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My Turn | Water Woes (Part 2)

JESUS V. QUITAIN

THE cause of Asia’s water trouble is the Himalayan Mountains which give water to 8 big rivers: the big Mekong river which initially streams through China goes along down to Laos, Cambodia and Vietnam before emptying in the Tonkin gulf; the Indus, Ganges and Brahmaputra which flows inside India; while the Yellow and Yangtze rivers run through China alone. India’s 1 billion 500 million plus people rely on the Ganges and Brahmaputra river for rice irrigation. China’s 1 billion 300 million plus rely on the Yangtze, Yellow and Amur (Manchuria) waters for their ricelands. The rivers are inside their territories so there is no problem.
The Indus river passes through India before it runs the entire length of Pakistan. India in the 1980’s, began building dams for electricity, farming, drinking and sanitation tapping Indus water. And today they are adding more dams. Pakistan, because of lack of planning, foresight or political will did not put dams during the same period. Now it is complaining that India’s many dams have reduced Indus water for Pakistan to slow streams. Since 1947, India and Pakistan had fought several times. The biggest problem is that aside from China and North Korea, Pakistan and India had successfully tested nuclear bombs in the 1990’s. If they go to war using nuclear bombs, the radioactive fall out will affect the whole world. Compounding this matter is the Kashier area which is being claimed by both countries.
The Mekong river in the Himalayas passes first to China then to three nations, Laos, Cambodia, and Vietnam. The four nations should be the only states involved in the Mekong water issue. However, world security and politics are involved. The world’s top rice exporters are Thailand and Vietnam. The world’s top rice importers are Indonesia, with a population of about 250 million, and our own country, the Philippines, with 100 million plus people. They are followed by China, India, Pakistan and Africa. If Vietnam or Thailand rice production is reduced because of lack of water for irrigation, there will be less rice to sell. If the world’s top rice importers cannot buy Thailand or Vietnam rice there will be less imported rice for us and the other nations which could lead to hunger and trouble.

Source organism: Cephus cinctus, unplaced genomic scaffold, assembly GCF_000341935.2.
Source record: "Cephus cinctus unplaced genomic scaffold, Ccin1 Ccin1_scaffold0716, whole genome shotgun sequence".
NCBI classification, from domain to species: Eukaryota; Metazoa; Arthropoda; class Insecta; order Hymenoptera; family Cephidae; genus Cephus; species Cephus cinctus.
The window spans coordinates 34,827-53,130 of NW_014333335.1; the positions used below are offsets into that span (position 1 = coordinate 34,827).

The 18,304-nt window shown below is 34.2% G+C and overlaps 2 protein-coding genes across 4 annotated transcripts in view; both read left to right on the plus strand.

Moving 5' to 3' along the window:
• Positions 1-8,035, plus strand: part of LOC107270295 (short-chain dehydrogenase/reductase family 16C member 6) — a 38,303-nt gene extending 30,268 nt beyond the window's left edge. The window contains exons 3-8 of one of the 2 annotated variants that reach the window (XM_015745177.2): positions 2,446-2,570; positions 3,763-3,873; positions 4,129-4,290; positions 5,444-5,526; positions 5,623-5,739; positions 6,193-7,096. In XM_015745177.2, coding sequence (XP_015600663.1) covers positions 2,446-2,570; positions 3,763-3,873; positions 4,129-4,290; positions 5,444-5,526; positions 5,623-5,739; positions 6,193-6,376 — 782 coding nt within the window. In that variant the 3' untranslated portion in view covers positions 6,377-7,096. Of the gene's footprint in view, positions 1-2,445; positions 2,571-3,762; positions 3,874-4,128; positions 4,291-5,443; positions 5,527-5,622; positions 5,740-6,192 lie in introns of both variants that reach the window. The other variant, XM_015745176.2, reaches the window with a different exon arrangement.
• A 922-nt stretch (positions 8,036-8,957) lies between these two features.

There are two possible scenarios: A) Internally. Prolong hunger will lead to unrest, protests, anger, revolution. B. Externally. War over water between neighboring states. The problem began in the 1990’s when China built dams in the Mekong river inside their area called Lancang Kiang when they switched from coal power electricity which is a major cause of world pollution and global warming to safer and cleaner hydropower. Today they have six giant dams there producing 15,000 megawatts. Projecting a need for more electricity for their expanding industry and agriculture, China plans to construct more dams.
In the 2000s, China and Laos agreed to tap Mekong as it passed through Laos with China’s financing and technical know-how. Today, Laos is selling electricity from their two giant dams on Don Sahong and Xayaburi to Thailand and is planning to compete with Thailand and Vietnam in exporting rice. As of 2018, Mekong and its tributaries have 40 dams. With foresight, the four nations along Mekong created the Lancang Mekong mechanism to resolve water disputes but it has not stopped the construction of dams. Vietnam and Cambodia being at the end of the Mekong flow has complained for the last 5 years that it is getting less water for their rice lands. If Vietnam’s rice produce goes down, Thailand alone cannot export rice enough to feed the people of India, China, Indonesia, Pakistan, Africa and the Philippines, which has a total population of 3 billion plus. Without knowing it, the Asean nations have dragged into the Mekong whirlpool because the Indonesian and Philippine yearly rice shortages are filled by Vietnam and Thailand rice.
There are 6 critical commonalities in the 4 global water flashpoints, in Africa, Middle East, Indus Valley, and the Asean: 1) The populations of the states in the flashpoints keep getting bigger every year. This plus great pressure to produce more food 2) Commercial freshwater fishing is almost zero except in Mekong meaning less food in Africa, Middle East and Indus Valley. 3) Global warming equals longer droughts meaning less food crops 4) Global warming create hotter weather resulting in bigger and heavier storms leading to bigger floods. The bad news is, Australia’s New South Wales University studies show global warming reduces water moisture in the soil. The very thirsty soil quickly absorbs excess remains from storms. Thus, floodwaters which should run to rural areas, rivers, creeks and other waterways are reduced. This causes water shortages in the drams. Not enough electricity and less water for agricultural crops and farms means food production shortages which could lead to higher food prices, hoarding, and social unrest. 5) Plenty of fresh clean water equals good health and sanitation. Dirty stagnant waters lead to water-borne diseases like diarrhea, dysentery, and others. 6) In 2018, retired US military officials released a study that “xx water stress defined as a shortage of fresh water is a growing factor in the world hot spots and conflict areas xx.” Water will either lead to war or be the number one catalyst for war.
Postscript: Drink plenty of clean water while they last. Bottoms up!

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